Photographer’s rights are being eroded by anti-terrorism and security laws. Where do you stand in the debate?
The laws that apply to photography can sometimes be a quagmire of misinformation and abuse. With different laws being applied in different countries, some enforced and others not, it’s always been very difficult to find out where one really, legally stands when it comes to defending yourself against those saying you are in the wrong.
Yesterday, in an article on A Photo Editor, it became apparent that the police can now question and detain photographers that weren’t acting like tourists. The Long Beach police department said “If an officer sees someone taking pictures of something like a refinery, it is incumbent upon the officer to make contact with the individual.” These officers, who receive no formal photography training, will be able to judge for themselves whether you are a photographer shooting a project or a terrorist surveilling the area, and act upon their judgement. Now, this law is obviously limited to the US, or indeed Long Beach… for now. There has been a global trend of stricter laws targeting photographers, with arguments for national security and anti-terrorism. Last year, the UK government even proposed/passed the Digital Economy Bill, which severely violates the copyright protection of British photographers, and bans non-consensual street photography.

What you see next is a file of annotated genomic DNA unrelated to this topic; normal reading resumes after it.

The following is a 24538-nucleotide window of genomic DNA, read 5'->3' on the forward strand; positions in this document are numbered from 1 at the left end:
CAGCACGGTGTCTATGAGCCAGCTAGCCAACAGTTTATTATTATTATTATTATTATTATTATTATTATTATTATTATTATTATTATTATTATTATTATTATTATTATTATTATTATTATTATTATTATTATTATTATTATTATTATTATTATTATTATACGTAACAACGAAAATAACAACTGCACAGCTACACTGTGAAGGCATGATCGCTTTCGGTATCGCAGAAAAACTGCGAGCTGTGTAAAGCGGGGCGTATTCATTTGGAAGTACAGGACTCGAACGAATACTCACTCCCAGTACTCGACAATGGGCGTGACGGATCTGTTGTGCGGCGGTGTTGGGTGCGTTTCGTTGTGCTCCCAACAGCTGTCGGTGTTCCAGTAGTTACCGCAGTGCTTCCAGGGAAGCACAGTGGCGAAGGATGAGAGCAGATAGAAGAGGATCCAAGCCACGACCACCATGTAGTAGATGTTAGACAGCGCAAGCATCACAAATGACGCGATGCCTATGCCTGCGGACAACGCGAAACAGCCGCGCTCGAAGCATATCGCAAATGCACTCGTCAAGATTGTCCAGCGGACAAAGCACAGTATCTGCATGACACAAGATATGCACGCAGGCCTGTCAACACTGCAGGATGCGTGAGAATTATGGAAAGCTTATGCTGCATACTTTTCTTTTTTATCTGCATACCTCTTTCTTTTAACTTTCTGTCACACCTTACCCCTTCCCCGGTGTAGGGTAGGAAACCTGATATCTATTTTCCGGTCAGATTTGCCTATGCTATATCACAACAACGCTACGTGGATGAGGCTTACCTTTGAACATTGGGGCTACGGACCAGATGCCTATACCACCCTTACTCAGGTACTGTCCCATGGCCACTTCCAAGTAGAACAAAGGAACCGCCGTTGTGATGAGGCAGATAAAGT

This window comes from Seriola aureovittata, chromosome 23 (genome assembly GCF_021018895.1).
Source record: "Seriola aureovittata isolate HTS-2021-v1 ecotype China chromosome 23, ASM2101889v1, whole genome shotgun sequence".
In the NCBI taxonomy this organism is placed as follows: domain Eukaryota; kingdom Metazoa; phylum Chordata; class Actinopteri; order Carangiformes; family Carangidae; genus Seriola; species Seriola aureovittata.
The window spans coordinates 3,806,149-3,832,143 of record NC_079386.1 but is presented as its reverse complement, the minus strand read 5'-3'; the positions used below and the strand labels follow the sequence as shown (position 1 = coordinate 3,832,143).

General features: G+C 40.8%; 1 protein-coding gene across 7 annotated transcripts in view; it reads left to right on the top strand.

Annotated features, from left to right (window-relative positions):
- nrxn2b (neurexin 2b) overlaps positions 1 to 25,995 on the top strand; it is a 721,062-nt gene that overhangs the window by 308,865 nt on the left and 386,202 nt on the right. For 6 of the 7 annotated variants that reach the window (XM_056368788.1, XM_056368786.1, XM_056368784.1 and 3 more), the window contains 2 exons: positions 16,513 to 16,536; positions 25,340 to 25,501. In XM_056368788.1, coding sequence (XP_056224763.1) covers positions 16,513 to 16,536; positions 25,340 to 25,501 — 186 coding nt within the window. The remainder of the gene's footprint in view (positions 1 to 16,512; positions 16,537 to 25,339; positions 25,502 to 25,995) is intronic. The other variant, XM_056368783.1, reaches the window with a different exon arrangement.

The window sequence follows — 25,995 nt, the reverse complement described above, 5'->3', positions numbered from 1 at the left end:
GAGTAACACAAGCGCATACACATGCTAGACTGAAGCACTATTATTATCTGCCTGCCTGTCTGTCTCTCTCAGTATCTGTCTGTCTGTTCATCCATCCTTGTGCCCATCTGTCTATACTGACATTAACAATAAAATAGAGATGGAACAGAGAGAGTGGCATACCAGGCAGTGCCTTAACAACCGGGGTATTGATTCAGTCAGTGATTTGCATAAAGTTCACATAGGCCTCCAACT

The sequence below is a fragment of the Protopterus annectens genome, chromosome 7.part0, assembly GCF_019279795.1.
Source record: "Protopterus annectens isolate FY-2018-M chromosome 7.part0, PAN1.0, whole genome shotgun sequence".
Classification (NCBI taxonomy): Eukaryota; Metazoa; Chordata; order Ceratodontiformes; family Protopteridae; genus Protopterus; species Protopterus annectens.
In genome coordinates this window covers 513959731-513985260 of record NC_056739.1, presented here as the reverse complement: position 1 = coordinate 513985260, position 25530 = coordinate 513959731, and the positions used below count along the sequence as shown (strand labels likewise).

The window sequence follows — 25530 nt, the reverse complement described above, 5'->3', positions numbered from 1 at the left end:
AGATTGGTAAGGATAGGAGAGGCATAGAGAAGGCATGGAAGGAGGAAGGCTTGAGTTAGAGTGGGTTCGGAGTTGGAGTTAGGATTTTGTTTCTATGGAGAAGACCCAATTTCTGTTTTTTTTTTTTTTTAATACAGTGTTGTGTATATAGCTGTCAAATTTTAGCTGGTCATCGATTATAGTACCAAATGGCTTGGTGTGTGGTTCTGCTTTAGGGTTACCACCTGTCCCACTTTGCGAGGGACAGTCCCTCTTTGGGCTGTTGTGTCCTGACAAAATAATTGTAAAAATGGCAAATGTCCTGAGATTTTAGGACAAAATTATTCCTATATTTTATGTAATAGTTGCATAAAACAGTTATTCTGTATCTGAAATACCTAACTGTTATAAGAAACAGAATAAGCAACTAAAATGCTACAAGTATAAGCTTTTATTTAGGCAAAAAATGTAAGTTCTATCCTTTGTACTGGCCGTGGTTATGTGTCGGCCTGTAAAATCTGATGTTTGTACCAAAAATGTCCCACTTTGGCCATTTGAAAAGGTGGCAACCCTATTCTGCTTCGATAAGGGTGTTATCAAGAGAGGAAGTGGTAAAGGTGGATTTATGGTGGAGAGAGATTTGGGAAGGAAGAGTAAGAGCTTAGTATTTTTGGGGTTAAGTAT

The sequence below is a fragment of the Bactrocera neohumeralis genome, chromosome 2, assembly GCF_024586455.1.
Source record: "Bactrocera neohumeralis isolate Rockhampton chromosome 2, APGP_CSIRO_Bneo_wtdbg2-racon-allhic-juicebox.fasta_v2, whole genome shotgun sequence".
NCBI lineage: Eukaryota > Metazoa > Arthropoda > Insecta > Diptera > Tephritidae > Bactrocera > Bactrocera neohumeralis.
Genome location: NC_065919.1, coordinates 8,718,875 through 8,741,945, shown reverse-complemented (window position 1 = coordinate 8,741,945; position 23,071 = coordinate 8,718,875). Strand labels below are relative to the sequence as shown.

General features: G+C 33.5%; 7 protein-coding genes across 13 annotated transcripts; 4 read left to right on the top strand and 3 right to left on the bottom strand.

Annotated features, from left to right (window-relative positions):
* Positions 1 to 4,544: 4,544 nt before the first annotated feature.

The first problem with most of these laws, is that the layman (which is most photographers, present company included) can’t understand most of them unless they are explained to us. Until I had read photographer John Onderstall’s excellent article on South African photography laws, I would have sooner wrestled with the V&A Waterfront’s security than comply if they had told me to me I’m not allowed to shoot outside – but since the whole area is private property, no matter how public it seems, they have every right to prevent photographers from shooting – and now I know this. Another problem with these laws, is their reason for existing. The trend for stricter international laws for the sake of security is a contentious issue. The argument is degenerative: Protecting freedom through stricter laws which take away your freedom. Does the cost of giving up some personal photography freedom measure up to the benefit of potentially stopping terrorist surveillance? One might be inclined to say yes, but then – what about Google Street View? Or what if the police officer hassling the photographer is too busy to spot the terrorist behind him? Alright, that might never happen, but these laws do unnecessarily increase the responsibilities of the police.
I’m not a lawyer, nor a politician, so I don’t always understand the things they do, or why they do it, but I know where I stand on this argument. Benjamin Franklin once said: “They who can give up essential liberty to obtain a little temporary safety, deserve neither liberty nor safety.” In other words: Those who give up freedom for security, deserve neither freedom nor security.
Where do you stand?
Please note: As I said, I’m not a lawyer (not even close), so don’t take any of this as legal advice. That said, we are looking at having a lawyer do a guest post on the topic of photographer’s rights, keep an eye on Twitter and Facebook for updates.